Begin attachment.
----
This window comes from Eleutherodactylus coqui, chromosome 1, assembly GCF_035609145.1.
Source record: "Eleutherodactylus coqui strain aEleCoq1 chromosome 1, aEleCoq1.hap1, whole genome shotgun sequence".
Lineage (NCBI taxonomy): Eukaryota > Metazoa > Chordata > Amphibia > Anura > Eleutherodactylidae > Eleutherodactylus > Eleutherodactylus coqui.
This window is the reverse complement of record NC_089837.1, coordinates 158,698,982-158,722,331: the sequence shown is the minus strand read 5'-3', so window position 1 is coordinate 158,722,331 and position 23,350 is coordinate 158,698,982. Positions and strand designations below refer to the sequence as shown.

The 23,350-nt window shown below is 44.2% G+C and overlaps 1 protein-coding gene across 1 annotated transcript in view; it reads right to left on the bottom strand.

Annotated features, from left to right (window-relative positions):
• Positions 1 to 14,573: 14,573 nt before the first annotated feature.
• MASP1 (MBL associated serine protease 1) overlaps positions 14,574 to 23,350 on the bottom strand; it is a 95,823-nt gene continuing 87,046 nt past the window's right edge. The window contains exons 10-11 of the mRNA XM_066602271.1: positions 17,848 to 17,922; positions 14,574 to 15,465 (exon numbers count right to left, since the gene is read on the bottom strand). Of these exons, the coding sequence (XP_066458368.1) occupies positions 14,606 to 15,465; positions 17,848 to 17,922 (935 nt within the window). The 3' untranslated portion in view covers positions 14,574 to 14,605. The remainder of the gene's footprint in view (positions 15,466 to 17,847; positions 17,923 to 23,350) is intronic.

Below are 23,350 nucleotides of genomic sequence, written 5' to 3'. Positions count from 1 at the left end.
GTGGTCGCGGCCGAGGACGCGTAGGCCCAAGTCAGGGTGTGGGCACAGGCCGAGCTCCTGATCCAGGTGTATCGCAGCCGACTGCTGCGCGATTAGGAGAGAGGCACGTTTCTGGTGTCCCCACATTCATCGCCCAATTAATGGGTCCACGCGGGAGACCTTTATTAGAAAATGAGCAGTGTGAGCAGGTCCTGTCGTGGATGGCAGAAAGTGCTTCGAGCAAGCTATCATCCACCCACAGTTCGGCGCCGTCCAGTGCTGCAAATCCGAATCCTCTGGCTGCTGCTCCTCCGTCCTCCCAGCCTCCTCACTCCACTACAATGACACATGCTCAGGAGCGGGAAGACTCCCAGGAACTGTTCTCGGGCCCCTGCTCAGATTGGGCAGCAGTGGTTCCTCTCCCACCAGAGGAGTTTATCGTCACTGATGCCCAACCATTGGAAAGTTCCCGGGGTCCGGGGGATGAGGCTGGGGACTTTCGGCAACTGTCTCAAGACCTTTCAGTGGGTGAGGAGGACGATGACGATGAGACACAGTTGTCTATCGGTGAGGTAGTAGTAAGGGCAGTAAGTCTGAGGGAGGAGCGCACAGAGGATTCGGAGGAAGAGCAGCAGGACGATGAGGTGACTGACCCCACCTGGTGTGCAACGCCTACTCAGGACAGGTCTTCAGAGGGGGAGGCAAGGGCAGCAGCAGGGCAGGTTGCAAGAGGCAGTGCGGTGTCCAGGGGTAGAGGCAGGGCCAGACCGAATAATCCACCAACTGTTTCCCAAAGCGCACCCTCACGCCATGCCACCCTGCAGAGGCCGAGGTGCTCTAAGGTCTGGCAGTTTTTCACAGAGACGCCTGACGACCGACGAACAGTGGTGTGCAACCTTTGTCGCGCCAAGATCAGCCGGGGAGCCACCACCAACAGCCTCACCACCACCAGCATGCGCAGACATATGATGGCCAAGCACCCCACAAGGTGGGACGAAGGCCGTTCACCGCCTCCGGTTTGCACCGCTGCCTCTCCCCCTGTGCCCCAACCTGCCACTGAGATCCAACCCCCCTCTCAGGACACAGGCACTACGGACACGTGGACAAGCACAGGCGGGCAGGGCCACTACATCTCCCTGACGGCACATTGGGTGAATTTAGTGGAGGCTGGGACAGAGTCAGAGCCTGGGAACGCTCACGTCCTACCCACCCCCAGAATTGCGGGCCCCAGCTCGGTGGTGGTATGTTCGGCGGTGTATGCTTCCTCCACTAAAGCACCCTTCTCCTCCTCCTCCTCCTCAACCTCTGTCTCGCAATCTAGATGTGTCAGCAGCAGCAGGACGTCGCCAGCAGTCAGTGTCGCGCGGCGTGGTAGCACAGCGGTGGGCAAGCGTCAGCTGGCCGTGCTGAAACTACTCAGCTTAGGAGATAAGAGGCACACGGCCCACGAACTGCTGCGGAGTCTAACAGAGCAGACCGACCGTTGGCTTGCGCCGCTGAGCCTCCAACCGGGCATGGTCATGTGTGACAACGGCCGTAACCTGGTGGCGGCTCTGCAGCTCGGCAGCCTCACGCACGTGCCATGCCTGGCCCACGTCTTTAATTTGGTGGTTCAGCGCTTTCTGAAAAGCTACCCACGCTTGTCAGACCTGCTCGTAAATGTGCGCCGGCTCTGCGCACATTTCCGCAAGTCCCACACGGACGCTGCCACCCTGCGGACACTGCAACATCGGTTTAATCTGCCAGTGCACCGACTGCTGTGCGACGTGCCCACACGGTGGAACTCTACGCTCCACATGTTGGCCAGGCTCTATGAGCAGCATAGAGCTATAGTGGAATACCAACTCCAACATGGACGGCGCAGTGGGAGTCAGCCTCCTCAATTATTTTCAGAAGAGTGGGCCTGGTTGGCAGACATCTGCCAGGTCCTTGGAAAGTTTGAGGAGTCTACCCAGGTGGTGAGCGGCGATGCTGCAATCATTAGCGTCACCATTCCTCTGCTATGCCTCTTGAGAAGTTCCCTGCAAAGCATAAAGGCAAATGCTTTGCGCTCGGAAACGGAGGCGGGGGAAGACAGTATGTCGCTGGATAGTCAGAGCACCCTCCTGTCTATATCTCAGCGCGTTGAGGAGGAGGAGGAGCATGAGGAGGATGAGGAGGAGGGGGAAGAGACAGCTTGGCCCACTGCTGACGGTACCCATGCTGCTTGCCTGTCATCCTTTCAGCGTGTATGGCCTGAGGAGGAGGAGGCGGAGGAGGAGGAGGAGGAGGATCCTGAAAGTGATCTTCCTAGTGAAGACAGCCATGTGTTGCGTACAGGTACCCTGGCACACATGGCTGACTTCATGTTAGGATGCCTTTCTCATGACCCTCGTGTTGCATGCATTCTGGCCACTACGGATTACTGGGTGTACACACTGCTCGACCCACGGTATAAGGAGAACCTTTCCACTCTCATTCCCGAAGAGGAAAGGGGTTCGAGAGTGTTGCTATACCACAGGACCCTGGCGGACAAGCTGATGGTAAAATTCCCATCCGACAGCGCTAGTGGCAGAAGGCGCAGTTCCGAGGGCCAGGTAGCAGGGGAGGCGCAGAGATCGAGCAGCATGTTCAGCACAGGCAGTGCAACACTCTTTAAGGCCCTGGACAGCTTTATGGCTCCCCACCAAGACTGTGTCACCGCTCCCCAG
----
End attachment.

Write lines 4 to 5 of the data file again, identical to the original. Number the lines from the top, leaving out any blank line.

This window is the reverse complement of record NC_089837.1, coordinates 158,698,982-158,722,331: the sequence shown is the minus strand read 5'-3', so window position 1 is coordinate 158,722,331 and position 23,350 is coordinate 158,698,982. Positions and strand designations below refer to the sequence as shown.

The 23,350-nt window shown below is 44.2% G+C and overlaps 1 protein-coding gene across 1 annotated transcript in view; it reads right to left on the bottom strand.